Trekker4747 Boldly going... Premium Member

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    And six-thousand tons of force is nowhere near enough force to move an object that weighs millions of tons.
     
  9. T'Girl

    T'Girl Vice Admiral Admiral

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    ^ Consider how much push force you can product through the palms of your hands, for many people it's only about a hundred pounds. But this is enough to move a multi-tonne vehicle across a flat surface.

    The force generated by exhausting the flight deck was probably similar to the Enterprise's maneuvering thrusters.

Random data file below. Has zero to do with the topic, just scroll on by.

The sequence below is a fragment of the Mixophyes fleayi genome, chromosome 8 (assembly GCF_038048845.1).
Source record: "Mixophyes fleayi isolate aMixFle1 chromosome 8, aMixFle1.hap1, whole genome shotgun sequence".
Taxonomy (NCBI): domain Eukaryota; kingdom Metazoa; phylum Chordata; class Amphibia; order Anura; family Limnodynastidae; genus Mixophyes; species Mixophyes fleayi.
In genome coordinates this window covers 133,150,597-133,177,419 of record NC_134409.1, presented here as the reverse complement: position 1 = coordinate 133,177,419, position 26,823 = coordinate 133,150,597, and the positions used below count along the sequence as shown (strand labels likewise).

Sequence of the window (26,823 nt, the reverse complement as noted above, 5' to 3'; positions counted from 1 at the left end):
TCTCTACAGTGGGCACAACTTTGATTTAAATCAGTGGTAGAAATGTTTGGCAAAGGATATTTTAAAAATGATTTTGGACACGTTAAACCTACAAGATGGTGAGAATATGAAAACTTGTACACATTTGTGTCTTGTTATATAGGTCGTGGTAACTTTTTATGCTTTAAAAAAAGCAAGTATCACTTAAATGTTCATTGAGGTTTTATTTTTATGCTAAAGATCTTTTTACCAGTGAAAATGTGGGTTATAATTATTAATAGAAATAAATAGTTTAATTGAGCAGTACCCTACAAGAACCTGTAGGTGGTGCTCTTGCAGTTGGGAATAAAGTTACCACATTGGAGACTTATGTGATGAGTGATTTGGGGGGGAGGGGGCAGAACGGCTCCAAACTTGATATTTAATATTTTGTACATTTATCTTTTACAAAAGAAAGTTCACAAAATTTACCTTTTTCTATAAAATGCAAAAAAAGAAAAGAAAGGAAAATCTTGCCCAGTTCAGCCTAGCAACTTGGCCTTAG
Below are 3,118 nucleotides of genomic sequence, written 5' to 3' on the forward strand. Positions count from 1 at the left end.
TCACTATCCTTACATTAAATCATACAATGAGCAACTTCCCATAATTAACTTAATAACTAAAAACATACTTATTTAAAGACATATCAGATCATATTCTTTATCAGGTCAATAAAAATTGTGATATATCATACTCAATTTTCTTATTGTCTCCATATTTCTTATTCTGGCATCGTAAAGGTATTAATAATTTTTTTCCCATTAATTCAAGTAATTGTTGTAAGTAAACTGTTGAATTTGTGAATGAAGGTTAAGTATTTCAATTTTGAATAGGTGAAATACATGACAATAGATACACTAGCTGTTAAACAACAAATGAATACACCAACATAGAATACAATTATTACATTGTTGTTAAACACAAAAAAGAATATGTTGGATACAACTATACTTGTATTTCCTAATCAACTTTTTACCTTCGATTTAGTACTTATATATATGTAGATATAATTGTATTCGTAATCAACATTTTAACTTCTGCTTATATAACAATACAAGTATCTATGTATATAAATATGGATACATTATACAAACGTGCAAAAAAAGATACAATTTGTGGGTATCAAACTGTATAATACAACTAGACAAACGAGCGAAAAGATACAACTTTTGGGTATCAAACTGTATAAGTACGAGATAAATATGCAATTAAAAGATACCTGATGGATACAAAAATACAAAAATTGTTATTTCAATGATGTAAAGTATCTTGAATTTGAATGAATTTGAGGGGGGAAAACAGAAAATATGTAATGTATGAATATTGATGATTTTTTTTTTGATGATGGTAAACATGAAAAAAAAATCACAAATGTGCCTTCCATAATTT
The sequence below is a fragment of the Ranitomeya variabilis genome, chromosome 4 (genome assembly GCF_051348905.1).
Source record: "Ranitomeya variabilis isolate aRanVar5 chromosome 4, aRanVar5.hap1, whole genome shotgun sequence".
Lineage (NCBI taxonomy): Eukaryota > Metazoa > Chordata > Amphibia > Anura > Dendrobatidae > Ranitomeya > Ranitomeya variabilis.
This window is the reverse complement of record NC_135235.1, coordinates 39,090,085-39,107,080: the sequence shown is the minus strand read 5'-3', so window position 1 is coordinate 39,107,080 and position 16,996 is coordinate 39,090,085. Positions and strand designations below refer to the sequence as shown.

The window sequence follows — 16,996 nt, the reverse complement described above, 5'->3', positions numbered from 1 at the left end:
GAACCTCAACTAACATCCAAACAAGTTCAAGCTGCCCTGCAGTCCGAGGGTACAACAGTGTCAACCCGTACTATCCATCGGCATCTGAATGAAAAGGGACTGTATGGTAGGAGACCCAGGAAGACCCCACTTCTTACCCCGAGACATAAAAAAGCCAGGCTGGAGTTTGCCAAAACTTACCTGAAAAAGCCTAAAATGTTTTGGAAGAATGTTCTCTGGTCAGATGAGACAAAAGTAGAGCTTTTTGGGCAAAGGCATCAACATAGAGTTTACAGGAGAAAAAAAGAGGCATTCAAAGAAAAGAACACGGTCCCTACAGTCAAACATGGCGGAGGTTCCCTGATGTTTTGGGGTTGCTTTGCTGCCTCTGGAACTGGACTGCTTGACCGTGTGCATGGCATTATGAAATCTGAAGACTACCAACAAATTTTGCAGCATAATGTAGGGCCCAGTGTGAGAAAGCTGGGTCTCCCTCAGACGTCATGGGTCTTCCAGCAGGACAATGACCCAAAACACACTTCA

:)
     
  10. Squiggy

    Squiggy FrozenToad Premium Member

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    Essentially, a rocket without the fire.

    Well, not with the speed that we saw in the episode. It looked like they jumped to impulse when the blew the shuttlebay. I think they would've crept away.
     
  11. Photoman15

    Photoman15 Commodore Commodore

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    First, didn't the expulsion push against the other ship? Second, in space the ship weighs nothing.
     
  12. yousirname

    yousirname Commander Red Shirt

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    'Weight' is the force exerted on a body by gravity and is not relevant here.

    Mass is constant regardless of gravitational environment.
     
  13. Shazam!